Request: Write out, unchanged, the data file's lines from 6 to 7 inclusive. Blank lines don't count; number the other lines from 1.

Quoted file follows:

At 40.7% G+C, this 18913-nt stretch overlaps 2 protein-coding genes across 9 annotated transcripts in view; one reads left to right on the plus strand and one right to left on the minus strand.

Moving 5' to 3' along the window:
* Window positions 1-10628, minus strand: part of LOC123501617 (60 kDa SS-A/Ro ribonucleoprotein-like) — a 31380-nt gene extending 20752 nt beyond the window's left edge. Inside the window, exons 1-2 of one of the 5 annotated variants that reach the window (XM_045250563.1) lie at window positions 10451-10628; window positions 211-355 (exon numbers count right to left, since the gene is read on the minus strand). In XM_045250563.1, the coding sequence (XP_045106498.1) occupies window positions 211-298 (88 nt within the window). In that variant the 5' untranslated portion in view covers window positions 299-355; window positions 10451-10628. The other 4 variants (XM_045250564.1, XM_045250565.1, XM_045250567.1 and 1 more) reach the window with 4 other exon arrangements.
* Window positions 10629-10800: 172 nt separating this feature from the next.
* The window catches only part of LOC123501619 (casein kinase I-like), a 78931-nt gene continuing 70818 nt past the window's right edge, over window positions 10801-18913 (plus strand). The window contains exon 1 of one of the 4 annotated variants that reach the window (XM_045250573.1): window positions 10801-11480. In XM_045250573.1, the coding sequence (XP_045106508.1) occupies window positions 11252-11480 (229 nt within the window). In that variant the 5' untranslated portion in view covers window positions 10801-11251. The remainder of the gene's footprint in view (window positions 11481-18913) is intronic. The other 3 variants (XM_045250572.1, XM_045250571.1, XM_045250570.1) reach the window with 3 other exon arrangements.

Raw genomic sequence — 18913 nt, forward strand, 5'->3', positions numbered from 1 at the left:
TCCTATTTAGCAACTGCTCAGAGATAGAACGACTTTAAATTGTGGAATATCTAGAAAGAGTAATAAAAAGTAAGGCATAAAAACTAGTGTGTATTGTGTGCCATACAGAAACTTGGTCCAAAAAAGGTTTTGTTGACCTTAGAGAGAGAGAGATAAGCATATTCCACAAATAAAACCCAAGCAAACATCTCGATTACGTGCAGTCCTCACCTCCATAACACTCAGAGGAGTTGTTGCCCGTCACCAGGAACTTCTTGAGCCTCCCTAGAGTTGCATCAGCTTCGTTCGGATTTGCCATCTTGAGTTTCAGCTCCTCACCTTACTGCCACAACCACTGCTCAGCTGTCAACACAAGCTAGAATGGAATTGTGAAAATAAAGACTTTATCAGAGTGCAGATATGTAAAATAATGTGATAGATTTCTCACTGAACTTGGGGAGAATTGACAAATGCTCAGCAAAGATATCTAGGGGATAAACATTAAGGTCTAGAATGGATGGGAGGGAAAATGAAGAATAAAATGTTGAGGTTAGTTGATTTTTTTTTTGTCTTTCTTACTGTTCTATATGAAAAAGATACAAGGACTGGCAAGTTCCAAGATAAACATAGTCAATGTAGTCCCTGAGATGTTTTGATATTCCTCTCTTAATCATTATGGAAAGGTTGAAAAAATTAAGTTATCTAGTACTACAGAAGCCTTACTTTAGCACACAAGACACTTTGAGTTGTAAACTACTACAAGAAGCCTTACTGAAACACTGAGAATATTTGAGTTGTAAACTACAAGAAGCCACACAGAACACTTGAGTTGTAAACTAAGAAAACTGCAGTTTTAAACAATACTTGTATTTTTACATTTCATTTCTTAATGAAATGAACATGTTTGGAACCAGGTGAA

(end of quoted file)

Raw genomic sequence — 18913 nt, forward strand, 5'->3', positions numbered from 1 at the left:
TCCTATTTAGCAACTGCTCAGAGATAGAACGACTTTAAATTGTGGAATATCTAGAAAGAGTAATAAAAAGTAAGGCATAAAAACTAGTGTGTATTGTGTGCCATACAGAAACTTGGTCCAAAAAAGGTTTTGTTGACCTTAGAGAGAGAGAGATAAGCATATTCCACAAATAAAACCCAAGCAAACATCTCGATTACGTGCAGTCCTCACCTCCATAACACTCAGAGGAGTTGTTGCCCGTCACCAGGAACTTCTTGAGCCTCCCTAGAGTTGCATCAGCTTCGTTCGGATTTGCCATCTTGAGTTTCAGCTCCTCACCTTACTGCCACAACCACTGCTCAGCTGTCAACACAAGCTAGAATGGAATTGTGAAAATAAAGACTTTATCAGAGTGCAGATATGTAAAATAATGTGATAGATTTCTCACTGAACTTGGGGAGAATTGACAAATGCTCAGCAAAGATATCTAGGGGATAAACATTAAGGTCTAGAATGGATGGGAGGGAAAATGAAGAATAAAATGTTGAGGTTAGTTGATTTTTTTTTTGTCTTTCTTACTGTTCTATATGAAAAAGATACAAGGACTGGCAAGTTCCAAGATAAACATAGTCAATGTAGTCCCTGAGATGTTTTGATATTCCTCTCTTAATCATTATGGAAAGGTTGAAAAAATTAAGTTATCTAGTACTACAGAAGCCTTACTTTAGCACACAAGACACTTTGAGTTGTAAACTACTACAAGAAGCCTTACTGAAACACTGAGAATATTTGAGTTGTAAACTACAAGAAGCCACACAGAACACTTGAGTTGTAAACTAAGAAAACTGCAGTTTTAAACAATACTTGTATTTTTACATTTCATTTCTTAATGAAATGAACATGTTTGGAACCAGGTGAA